Lasting Yankee Stadium Memories is now in bookstores.
To celebrated its publication, dig this piece about Todd Drew from one of his dearest friends:
By Peter Zanardi
We never talked but then Todd Drew didn’t reveal a bit of himself. We never parted without making some kind of future plan. I’m totally convinced that would have continued if he lived to be 100.
The last time we met, Todd talked mostly about his own blog, Yankees For Justice, and his contributions to Bronx Banter. He also expressed his admiration for Vermont Senator Bernie Sanders. An unabashed liberal, Todd called Sanders “my favorite Senator.” Because I have Vermont connections, and because Sanders (who is actually Brooklyn born) is so approachable, I made a mental note to see about getting a personalized item for Todd.
My wife Jane and I would give it to him when we returned to New York for a weekend that would definitely include Jazz at Lincoln Center.
Todd’s mind had many, many rooms, and I’ll be forever thankful that I got to visit a few of them. There was, of course, baseball in general and the Yankees in particular. In the last years of his all-too-short stay, that was the warmest, coziest, most comforting of the rooms. He kept the cleanest scorebook I’ve ever seen, and I’m guessing the room was equally tidy.There were also spaces for ballet, jazz, history, politics, and especially the written word. The love between Todd and his wife Marsha was in every room. You couldn’t escape it.
I often marveled at what this son of a Syracuse bartender had become. He was a damn good writer, as evidenced by his Yankees For Justice and Bronx Banter contributions. I loved his style of driving home points with short, jab-like sentences.
Writing this, I now marvel at what I became just knowing him.
Considering the company, Todd’s joy in being one of the contributors to this effort would have been immeasurable. He was more than aware of all the others. His bookshelves rivaled some small town libraries. He loved to discuss particular books, stories, and opinions.
He read. He read a lot because he was convinced that was the route to becoming a better writer. The passion was always there—a divine gift perhaps. His sense of right and wrong, received from his parents Richard and Linda, was evident very early. He recalled, with pride, walking a picket line at age five or six with his Dad, then a Carrier employee in Syracuse.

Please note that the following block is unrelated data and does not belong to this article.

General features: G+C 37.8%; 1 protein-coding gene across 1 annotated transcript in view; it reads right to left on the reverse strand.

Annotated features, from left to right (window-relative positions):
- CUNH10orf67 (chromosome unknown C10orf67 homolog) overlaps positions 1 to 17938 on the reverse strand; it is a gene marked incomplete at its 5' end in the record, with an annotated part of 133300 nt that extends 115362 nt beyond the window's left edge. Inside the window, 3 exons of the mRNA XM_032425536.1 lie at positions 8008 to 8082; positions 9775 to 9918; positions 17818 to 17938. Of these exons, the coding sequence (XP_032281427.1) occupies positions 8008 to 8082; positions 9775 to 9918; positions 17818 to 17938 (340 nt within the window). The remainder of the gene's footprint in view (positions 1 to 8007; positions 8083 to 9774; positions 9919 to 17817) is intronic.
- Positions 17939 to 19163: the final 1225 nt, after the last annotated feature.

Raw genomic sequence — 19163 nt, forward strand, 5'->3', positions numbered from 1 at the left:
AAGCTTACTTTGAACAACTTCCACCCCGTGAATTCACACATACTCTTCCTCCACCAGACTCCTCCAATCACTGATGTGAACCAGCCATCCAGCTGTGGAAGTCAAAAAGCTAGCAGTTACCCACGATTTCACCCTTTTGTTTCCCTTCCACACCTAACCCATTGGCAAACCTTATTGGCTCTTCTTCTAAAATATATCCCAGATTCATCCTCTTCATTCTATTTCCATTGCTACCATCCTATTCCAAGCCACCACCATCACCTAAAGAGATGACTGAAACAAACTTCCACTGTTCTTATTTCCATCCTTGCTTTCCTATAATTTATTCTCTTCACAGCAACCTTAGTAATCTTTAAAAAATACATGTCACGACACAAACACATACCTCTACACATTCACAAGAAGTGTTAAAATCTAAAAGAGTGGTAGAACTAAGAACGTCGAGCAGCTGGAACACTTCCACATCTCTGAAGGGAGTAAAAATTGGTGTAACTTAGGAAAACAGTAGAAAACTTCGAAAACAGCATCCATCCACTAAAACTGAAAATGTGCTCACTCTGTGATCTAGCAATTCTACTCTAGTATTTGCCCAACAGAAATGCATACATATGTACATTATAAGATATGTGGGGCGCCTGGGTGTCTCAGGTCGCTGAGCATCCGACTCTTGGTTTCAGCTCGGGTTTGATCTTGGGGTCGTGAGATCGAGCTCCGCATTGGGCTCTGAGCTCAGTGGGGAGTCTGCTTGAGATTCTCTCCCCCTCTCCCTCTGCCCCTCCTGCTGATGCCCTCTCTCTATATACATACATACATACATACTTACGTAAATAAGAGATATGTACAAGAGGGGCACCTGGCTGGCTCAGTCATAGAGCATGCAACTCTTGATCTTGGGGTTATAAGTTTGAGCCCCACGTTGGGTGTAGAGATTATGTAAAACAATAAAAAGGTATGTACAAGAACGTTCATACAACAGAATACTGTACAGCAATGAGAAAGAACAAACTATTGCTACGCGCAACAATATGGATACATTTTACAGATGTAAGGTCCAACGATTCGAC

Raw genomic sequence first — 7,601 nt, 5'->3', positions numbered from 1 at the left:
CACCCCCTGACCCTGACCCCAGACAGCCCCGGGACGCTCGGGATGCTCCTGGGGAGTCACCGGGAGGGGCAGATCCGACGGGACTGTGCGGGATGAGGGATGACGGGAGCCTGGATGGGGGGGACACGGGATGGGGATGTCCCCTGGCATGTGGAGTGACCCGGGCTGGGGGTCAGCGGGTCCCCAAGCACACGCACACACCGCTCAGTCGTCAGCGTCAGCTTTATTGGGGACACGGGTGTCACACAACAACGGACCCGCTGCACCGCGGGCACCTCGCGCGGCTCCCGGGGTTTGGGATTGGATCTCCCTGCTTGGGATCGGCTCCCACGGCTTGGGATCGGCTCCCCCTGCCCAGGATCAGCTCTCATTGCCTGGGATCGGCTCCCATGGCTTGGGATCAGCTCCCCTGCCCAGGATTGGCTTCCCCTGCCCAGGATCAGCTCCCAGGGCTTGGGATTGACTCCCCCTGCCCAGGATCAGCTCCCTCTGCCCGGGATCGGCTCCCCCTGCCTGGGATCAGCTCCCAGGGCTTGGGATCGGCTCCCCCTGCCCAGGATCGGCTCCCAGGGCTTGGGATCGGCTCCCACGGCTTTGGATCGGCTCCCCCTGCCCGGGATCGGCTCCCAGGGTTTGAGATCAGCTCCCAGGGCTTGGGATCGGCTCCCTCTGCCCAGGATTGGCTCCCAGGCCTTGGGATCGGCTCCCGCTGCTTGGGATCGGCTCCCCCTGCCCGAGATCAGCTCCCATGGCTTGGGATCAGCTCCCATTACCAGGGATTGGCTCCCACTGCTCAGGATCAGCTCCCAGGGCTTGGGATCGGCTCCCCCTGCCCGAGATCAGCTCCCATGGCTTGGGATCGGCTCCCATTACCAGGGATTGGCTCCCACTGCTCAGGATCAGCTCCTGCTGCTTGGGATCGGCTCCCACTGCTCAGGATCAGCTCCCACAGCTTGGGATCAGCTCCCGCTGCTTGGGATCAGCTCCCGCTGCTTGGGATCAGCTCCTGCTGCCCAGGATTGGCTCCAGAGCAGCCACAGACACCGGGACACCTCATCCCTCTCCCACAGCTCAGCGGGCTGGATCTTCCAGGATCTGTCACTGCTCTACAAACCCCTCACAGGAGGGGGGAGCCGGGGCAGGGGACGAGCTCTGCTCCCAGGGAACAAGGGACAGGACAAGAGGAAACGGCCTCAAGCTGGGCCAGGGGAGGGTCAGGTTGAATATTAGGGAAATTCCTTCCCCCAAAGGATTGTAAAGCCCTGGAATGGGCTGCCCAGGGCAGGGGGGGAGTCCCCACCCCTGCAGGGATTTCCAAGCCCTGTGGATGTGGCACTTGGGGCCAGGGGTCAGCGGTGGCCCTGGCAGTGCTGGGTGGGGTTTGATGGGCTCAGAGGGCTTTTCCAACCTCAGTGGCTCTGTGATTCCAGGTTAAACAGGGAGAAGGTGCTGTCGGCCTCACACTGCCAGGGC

The writing skills were not so easy to come by.
Auto racing brought us together. He was working for NASCAR handling media for a northern series. He had gone south to work for Dale Earnhardt. Among the things he brought back north was Marsha. I was involved in racetrack publicity at the time and delighted in listening to Marsha’s drawl.
Soon we wound up at the same auto racing weekly outside of Boston. I was sort of a “Dutch Uncle” at first—not more talented but a generation older. I watched Todd labor over columns. He’d spend an hour finding the right three-or-four word phrase. He’d ask so many questions.
He read living writers and dead writers, and he would experiment. “Where did you get that?” I’d ask. “Furman Bisher, Red Smith, Joe Falls,” he would answer. He’d write in the first person, in the second, in the third. He’d play with quotes, change paragraphs around. Sometimes it would work, and sometimes it wouldn’t, but he battled on.
He moved to a magazine. He started winning some acclaim including an honorable mention in a Best American Sports Stories collection. Bones Bourcier, the award-winning auto-racing writer, and I would kind of talk behind his back about how badly he wanted to be a great writer.